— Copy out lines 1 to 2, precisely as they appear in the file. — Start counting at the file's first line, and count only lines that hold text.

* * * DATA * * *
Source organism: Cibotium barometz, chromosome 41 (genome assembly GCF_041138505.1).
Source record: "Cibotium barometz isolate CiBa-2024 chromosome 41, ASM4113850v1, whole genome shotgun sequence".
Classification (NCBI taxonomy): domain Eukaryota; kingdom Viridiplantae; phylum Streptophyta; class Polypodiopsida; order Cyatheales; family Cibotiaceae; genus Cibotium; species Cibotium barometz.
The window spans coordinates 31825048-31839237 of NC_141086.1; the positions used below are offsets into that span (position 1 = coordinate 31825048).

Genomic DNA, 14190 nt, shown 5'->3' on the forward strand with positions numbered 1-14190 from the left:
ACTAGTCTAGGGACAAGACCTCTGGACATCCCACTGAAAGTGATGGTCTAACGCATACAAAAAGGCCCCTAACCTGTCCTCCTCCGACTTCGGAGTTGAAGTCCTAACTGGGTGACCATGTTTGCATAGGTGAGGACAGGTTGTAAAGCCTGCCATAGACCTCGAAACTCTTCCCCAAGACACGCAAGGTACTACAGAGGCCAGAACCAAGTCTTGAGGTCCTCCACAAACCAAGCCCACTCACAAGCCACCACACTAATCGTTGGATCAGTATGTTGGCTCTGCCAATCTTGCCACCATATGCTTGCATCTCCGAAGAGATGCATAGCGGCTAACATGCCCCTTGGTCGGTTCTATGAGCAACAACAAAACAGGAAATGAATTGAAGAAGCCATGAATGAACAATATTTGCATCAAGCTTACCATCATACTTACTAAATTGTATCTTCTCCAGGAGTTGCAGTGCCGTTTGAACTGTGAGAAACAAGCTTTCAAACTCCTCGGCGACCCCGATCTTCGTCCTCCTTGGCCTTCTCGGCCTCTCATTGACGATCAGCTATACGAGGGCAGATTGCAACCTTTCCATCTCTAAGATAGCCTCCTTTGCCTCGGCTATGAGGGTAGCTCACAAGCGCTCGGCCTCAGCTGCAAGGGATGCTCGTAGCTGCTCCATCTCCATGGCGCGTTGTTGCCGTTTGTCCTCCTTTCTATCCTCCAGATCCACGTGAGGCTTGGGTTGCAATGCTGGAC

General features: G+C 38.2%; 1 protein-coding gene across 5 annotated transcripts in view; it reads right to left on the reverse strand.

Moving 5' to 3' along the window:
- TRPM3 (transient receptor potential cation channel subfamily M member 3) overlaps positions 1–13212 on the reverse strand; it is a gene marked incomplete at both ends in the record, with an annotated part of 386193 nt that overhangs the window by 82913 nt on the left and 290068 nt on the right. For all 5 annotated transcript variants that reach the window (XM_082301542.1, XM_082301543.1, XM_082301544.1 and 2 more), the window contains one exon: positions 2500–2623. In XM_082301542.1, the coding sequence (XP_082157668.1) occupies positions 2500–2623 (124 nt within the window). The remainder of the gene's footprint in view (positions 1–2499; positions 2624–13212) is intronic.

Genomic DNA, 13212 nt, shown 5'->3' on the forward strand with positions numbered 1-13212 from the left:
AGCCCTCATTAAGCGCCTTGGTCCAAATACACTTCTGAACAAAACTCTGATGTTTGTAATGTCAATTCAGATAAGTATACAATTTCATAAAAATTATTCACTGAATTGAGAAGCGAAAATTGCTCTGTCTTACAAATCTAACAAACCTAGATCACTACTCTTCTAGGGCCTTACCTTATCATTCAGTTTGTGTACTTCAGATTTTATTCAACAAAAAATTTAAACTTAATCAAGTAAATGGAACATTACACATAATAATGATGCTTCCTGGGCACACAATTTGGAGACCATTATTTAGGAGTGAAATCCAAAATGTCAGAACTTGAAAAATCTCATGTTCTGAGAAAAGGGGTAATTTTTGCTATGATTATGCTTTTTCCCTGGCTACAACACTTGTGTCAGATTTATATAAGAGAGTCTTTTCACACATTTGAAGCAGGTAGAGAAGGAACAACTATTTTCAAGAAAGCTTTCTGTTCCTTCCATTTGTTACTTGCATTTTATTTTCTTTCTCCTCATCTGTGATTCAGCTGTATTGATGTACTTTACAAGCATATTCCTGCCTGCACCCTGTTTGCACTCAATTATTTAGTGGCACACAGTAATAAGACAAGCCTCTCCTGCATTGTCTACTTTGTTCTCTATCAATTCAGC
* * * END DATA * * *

Source organism: Cibotium barometz, chromosome 41 (genome assembly GCF_041138505.1).
Source record: "Cibotium barometz isolate CiBa-2024 chromosome 41, ASM4113850v1, whole genome shotgun sequence".